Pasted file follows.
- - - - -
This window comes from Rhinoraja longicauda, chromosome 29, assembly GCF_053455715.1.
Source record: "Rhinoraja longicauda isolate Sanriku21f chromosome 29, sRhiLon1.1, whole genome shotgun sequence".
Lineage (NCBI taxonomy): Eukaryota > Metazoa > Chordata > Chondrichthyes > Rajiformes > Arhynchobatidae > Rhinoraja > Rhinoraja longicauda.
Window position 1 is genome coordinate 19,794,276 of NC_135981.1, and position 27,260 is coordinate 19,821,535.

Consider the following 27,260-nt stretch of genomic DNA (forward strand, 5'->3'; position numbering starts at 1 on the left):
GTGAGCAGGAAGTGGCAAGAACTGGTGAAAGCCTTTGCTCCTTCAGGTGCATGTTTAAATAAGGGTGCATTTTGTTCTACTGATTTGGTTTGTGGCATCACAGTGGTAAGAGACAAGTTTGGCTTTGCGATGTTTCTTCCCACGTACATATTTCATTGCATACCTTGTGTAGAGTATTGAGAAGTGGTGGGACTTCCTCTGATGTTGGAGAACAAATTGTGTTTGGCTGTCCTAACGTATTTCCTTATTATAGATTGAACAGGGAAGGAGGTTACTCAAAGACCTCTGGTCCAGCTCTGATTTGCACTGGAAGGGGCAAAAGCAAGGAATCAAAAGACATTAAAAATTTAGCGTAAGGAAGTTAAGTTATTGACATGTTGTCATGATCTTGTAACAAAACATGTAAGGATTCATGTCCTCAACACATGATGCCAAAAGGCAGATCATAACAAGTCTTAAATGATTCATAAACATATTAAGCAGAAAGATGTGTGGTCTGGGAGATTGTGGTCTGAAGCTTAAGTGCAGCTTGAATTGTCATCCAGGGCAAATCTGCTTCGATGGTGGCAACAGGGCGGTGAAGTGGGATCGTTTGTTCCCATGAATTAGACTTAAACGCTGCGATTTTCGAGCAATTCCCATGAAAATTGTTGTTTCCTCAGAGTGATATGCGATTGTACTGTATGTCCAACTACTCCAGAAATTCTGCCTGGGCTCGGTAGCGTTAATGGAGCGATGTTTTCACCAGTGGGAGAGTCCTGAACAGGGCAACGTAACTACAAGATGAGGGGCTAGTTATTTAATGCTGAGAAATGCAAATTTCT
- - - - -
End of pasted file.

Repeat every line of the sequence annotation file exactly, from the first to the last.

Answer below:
This window comes from Rhinoraja longicauda, chromosome 29, assembly GCF_053455715.1.
Source record: "Rhinoraja longicauda isolate Sanriku21f chromosome 29, sRhiLon1.1, whole genome shotgun sequence".
Lineage (NCBI taxonomy): Eukaryota > Metazoa > Chordata > Chondrichthyes > Rajiformes > Arhynchobatidae > Rhinoraja > Rhinoraja longicauda.
Window position 1 is genome coordinate 19,794,276 of NC_135981.1, and position 27,260 is coordinate 19,821,535.

Consider the following 27,260-nt stretch of genomic DNA (forward strand, 5'->3'; position numbering starts at 1 on the left):
GTGAGCAGGAAGTGGCAAGAACTGGTGAAAGCCTTTGCTCCTTCAGGTGCATGTTTAAATAAGGGTGCATTTTGTTCTACTGATTTGGTTTGTGGCATCACAGTGGTAAGAGACAAGTTTGGCTTTGCGATGTTTCTTCCCACGTACATATTTCATTGCATACCTTGTGTAGAGTATTGAGAAGTGGTGGGACTTCCTCTGATGTTGGAGAACAAATTGTGTTTGGCTGTCCTAACGTATTTCCTTATTATAGATTGAACAGGGAAGGAGGTTACTCAAAGACCTCTGGTCCAGCTCTGATTTGCACTGGAAGGGGCAAAAGCAAGGAATCAAAAGACATTAAAAATTTAGCGTAAGGAAGTTAAGTTATTGACATGTTGTCATGATCTTGTAACAAAACATGTAAGGATTCATGTCCTCAACACATGATGCCAAAAGGCAGATCATAACAAGTCTTAAATGATTCATAAACATATTAAGCAGAAAGATGTGTGGTCTGGGAGATTGTGGTCTGAAGCTTAAGTGCAGCTTGAATTGTCATCCAGGGCAAATCTGCTTCGATGGTGGCAACAGGGCGGTGAAGTGGGATCGTTTGTTCCCATGAATTAGACTTAAACGCTGCGATTTTCGAGCAATTCCCATGAAAATTGTTGTTTCCTCAGAGTGATATGCGATTGTACTGTATGTCCAACTACTCCAGAAATTCTGCCTGGGCTCGGTAGCGTTAATGGAGCGATGTTTTCACCAGTGGGAGAGTCCTGAACAGGGCAACGTAACTACAAGATGAGGGGCTAGTTATTTAATGCTGAGAAATGCAAATTTCT